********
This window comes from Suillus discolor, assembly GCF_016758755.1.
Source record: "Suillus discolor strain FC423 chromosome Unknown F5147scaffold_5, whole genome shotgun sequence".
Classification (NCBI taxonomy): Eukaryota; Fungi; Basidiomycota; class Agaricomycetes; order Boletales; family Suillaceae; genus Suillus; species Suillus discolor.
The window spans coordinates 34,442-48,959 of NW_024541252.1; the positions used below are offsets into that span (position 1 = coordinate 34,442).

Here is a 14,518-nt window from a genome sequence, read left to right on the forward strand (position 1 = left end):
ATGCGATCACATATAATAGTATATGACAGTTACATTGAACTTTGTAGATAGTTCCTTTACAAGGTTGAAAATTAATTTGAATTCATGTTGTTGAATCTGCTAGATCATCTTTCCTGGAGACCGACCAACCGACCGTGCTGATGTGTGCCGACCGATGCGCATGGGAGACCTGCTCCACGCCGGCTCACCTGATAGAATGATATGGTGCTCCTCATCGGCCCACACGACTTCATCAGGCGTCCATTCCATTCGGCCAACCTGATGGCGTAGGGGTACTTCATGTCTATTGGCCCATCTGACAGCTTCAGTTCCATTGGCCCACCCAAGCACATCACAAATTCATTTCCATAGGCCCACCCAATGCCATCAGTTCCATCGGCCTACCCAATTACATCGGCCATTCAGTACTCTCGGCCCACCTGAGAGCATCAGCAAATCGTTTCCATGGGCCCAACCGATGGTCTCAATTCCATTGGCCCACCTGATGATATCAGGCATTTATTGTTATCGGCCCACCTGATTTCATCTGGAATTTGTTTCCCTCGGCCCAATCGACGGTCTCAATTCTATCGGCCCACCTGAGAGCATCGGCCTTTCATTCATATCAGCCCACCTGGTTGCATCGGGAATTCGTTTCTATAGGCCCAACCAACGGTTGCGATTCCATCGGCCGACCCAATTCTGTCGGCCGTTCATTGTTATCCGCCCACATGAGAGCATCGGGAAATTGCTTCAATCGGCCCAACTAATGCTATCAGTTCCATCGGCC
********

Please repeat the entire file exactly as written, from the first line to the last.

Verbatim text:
This window comes from Suillus discolor, assembly GCF_016758755.1.
Source record: "Suillus discolor strain FC423 chromosome Unknown F5147scaffold_5, whole genome shotgun sequence".
Classification (NCBI taxonomy): Eukaryota; Fungi; Basidiomycota; class Agaricomycetes; order Boletales; family Suillaceae; genus Suillus; species Suillus discolor.
The window spans coordinates 34,442-48,959 of NW_024541252.1; the positions used below are offsets into that span (position 1 = coordinate 34,442).

Here is a 14,518-nt window from a genome sequence, read left to right on the forward strand (position 1 = left end):
ATGCGATCACATATAATAGTATATGACAGTTACATTGAACTTTGTAGATAGTTCCTTTACAAGGTTGAAAATTAATTTGAATTCATGTTGTTGAATCTGCTAGATCATCTTTCCTGGAGACCGACCAACCGACCGTGCTGATGTGTGCCGACCGATGCGCATGGGAGACCTGCTCCACGCCGGCTCACCTGATAGAATGATATGGTGCTCCTCATCGGCCCACACGACTTCATCAGGCGTCCATTCCATTCGGCCAACCTGATGGCGTAGGGGTACTTCATGTCTATTGGCCCATCTGACAGCTTCAGTTCCATTGGCCCACCCAAGCACATCACAAATTCATTTCCATAGGCCCACCCAATGCCATCAGTTCCATCGGCCTACCCAATTACATCGGCCATTCAGTACTCTCGGCCCACCTGAGAGCATCAGCAAATCGTTTCCATGGGCCCAACCGATGGTCTCAATTCCATTGGCCCACCTGATGATATCAGGCATTTATTGTTATCGGCCCACCTGATTTCATCTGGAATTTGTTTCCCTCGGCCCAATCGACGGTCTCAATTCTATCGGCCCACCTGAGAGCATCGGCCTTTCATTCATATCAGCCCACCTGGTTGCATCGGGAATTCGTTTCTATAGGCCCAACCAACGGTTGCGATTCCATCGGCCGACCCAATTCTGTCGGCCGTTCATTGTTATCCGCCCACATGAGAGCATCGGGAAATTGCTTCAATCGGCCCAACTAATGCTATCAGTTCCATCGGCC